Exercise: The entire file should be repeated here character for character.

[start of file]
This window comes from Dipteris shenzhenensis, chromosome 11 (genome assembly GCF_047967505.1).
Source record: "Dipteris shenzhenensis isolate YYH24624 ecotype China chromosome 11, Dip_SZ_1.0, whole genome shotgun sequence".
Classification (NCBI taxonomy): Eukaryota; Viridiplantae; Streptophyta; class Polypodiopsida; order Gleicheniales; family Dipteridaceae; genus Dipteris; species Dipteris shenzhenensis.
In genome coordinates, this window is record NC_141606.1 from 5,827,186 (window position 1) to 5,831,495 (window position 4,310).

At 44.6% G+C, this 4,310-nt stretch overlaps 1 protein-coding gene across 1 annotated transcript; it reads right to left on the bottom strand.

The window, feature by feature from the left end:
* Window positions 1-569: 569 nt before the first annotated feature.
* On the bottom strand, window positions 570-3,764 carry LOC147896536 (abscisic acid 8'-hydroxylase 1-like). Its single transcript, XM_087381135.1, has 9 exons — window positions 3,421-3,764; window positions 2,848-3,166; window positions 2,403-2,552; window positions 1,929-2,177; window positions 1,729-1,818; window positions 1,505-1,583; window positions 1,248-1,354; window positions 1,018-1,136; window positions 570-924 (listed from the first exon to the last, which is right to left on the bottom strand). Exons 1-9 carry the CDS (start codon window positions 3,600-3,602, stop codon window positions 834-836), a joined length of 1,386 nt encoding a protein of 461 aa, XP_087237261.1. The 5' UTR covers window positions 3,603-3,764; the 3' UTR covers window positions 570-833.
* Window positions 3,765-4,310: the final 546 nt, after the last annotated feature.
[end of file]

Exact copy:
This window comes from Dipteris shenzhenensis, chromosome 11 (genome assembly GCF_047967505.1).
Source record: "Dipteris shenzhenensis isolate YYH24624 ecotype China chromosome 11, Dip_SZ_1.0, whole genome shotgun sequence".
Classification (NCBI taxonomy): Eukaryota; Viridiplantae; Streptophyta; class Polypodiopsida; order Gleicheniales; family Dipteridaceae; genus Dipteris; species Dipteris shenzhenensis.
In genome coordinates, this window is record NC_141606.1 from 5,827,186 (window position 1) to 5,831,495 (window position 4,310).

At 44.6% G+C, this 4,310-nt stretch overlaps 1 protein-coding gene across 1 annotated transcript; it reads right to left on the bottom strand.

The window, feature by feature from the left end:
* Window positions 1-569: 569 nt before the first annotated feature.
* On the bottom strand, window positions 570-3,764 carry LOC147896536 (abscisic acid 8'-hydroxylase 1-like). Its single transcript, XM_087381135.1, has 9 exons — window positions 3,421-3,764; window positions 2,848-3,166; window positions 2,403-2,552; window positions 1,929-2,177; window positions 1,729-1,818; window positions 1,505-1,583; window positions 1,248-1,354; window positions 1,018-1,136; window positions 570-924 (listed from the first exon to the last, which is right to left on the bottom strand). Exons 1-9 carry the CDS (start codon window positions 3,600-3,602, stop codon window positions 834-836), a joined length of 1,386 nt encoding a protein of 461 aa, XP_087237261.1. The 5' UTR covers window positions 3,603-3,764; the 3' UTR covers window positions 570-833.
* Window positions 3,765-4,310: the final 546 nt, after the last annotated feature.